Organizing members’ and directors’ meetings during normal times can be difficult for non-profit corporations, but the COVID-19 crisis has made the process even more challenging. Not-for-profit corporations typically conduct in-person meetings, which during the COVID-19 outbreak would contradict public health advice to practice physical distancing and self-isolation to prevent the spread of the virus.
If a not-for-profit corporation’s by-laws prohibit virtual meetings or the ability to participate virtually in meetings, it may now be stuck in the position of not being able to hold a valid meeting. Also, if a non-profit corporation is required to hold its annual general meeting during the pandemic, it may not have the capabilities to hold a virtual members’ meeting. Thankfully, the Ontario government passed an Emergency Order (Ontario Regulation 107/20 made under the Emergency Management and Civil Protection Act), retroactive to March 17, 2020, that addresses these issues for Ontario not-for-profit corporations. However, federal not-for-profit corporations have no similar solution.
Ontario Corporations Act
Prior to the pandemic, corporations incorporated under the Ontario Corporations Act (the “OCA”) were, unless its by-laws otherwise provided, able to hold a meeting of the members by telephonic or electronic means. Likewise, OCA corporations were, if its by-laws did not prohibit and if all the directors present at or participating in the meeting consented, able to hold a meeting of the directors by telephonic or electronic means.
The Emergency Order has temporarily suspended these sections of the OCA and replaced them with provisions that provide that “despite any provisions in the letters patent, supplementary letters patent or by-laws of a corporation that provides otherwise”, a meeting of the members or directors may be held by telephonic or electronic means.
Prior to the crisis, OCA corporations were required to hold an annual meeting of the members not later than 18 months after incorporation and not more than 15 months after its previous annual meeting and no later than 6 months after its preceding financial year end.
The Emergency Order has also extended the deadline of the aforementioned annual meetings until 120 days after the declared emergency is terminated, if the deadline for holding the meeting falls within 30 days after the termination date, and 90 days after the declared emergency is terminated, in all other cases.
These changes are only in effect during the temporary suspension period. Though it is unknown when the Ontario government will terminate the emergency. An OCA corporation should review its letters patent and by-laws to ensure that virtual meetings are not prohibited, to allow for virtual meetings to continue after the emergency is terminated.
Canada Not-for-profit Corporations Act
Corporations incorporated under the Canada Not-for-profit Corporations Act (the “CNCA”) are only able to hold members’ meetings entirely by means of a telephonic or electronic facility if the by-laws provide. Further, a member may only participate in a meeting by telephonic or electronic facility if the by-laws do not provide otherwise. Directors of CNCA corporations may participate in a meeting of directors by means of a telephonic or electronic facility if, subject to the by-laws, all directors consent.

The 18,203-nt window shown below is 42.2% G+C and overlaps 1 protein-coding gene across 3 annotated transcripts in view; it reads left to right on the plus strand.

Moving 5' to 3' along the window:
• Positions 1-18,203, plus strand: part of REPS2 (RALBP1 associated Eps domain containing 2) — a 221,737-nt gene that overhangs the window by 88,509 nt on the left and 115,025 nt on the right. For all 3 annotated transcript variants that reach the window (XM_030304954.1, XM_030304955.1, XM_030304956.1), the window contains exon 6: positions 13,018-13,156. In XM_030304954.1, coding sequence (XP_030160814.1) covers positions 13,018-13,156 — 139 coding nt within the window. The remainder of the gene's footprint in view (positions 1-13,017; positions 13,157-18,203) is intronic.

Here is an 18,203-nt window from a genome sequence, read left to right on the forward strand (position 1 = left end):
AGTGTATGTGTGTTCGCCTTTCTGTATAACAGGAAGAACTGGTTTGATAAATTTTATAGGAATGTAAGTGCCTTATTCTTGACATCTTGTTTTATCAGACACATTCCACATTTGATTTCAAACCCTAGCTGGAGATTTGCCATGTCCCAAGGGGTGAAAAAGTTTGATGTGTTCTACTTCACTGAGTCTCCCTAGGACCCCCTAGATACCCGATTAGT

A CNCA corporation should review its articles of incorporation and by-laws to determine if they specifically allow virtual members’ meetings and if they prohibit members from voting digitally. It should also take care in choosing the method of digital voting, as it must allow the corporation to gather votes in a way that allows the votes to be verified, tallied and presented while maintaining votes anonymous.
If the by-laws prohibit virtual members’ meetings or are silent with respect to them, an alternative is to hold a partially virtual meeting, whereby some participants attend in-person and others participate virtually. In the further alternative, the directors may amend the by-laws; however, it should be noted that such amendment would need to be confirmed by the members at the next members’ meeting.
CNCA corporations are required to hold an annual meeting of members within the same time frames as mentioned above for OCA corporations. If a corporation determines that it would be detrimental for it to call an annual meeting of members within the normal time-frame, it can apply at least 30 days before the day on which the notice of the time and place of a meeting is to be given to members, to the Director appointed under the CNCA to extend the deadline. The Director, on a case-by-case basis, will assess the reasons for the application and the potential prejudice to members.
I have been advised by Corporations Canada that they have received many such applications and are unable to provide decisions within the 30 days service standard. If a CNCA corporation intends to apply for this exemption, it should do so well in advance of its annual meeting deadline.